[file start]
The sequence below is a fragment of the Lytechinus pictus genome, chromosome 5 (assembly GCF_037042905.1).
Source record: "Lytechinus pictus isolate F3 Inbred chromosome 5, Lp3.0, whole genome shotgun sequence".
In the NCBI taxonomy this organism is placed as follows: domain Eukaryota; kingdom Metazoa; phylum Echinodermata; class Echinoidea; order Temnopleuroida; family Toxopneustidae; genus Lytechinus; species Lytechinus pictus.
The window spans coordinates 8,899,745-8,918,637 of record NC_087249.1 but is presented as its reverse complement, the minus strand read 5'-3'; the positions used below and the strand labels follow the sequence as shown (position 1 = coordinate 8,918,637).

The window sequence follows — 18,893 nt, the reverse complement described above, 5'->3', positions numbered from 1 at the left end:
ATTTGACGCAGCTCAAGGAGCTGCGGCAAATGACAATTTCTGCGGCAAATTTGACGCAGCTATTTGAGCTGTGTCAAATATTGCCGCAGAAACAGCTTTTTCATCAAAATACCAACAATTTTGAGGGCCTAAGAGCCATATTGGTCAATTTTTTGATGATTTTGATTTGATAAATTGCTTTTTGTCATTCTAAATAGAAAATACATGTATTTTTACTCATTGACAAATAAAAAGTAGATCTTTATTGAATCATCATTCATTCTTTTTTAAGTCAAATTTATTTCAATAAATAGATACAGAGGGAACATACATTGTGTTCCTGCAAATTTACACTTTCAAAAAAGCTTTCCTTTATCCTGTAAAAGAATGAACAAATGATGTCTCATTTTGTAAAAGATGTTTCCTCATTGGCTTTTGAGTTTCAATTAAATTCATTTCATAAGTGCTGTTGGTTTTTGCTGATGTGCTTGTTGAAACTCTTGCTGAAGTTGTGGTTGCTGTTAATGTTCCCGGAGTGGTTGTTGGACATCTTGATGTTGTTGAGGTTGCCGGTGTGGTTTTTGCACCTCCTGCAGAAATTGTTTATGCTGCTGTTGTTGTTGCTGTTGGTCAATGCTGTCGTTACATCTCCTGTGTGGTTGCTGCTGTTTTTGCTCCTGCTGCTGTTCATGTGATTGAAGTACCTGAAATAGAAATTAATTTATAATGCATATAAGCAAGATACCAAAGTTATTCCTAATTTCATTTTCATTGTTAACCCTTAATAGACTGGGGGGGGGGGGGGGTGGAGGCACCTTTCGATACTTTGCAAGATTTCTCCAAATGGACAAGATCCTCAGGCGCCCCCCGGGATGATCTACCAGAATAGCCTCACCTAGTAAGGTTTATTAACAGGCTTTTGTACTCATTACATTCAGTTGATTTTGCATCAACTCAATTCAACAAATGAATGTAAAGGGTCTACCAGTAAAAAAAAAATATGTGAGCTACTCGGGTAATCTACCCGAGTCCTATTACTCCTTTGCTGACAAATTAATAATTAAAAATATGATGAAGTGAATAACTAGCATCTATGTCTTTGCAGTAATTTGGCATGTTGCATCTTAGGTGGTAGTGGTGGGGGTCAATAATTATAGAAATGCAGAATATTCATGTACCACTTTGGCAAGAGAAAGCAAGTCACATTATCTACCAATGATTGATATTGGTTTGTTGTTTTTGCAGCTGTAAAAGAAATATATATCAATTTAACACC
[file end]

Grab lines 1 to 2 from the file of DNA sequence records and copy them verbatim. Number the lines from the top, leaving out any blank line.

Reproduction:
The sequence below is a fragment of the Lytechinus pictus genome, chromosome 5 (assembly GCF_037042905.1).
Source record: "Lytechinus pictus isolate F3 Inbred chromosome 5, Lp3.0, whole genome shotgun sequence".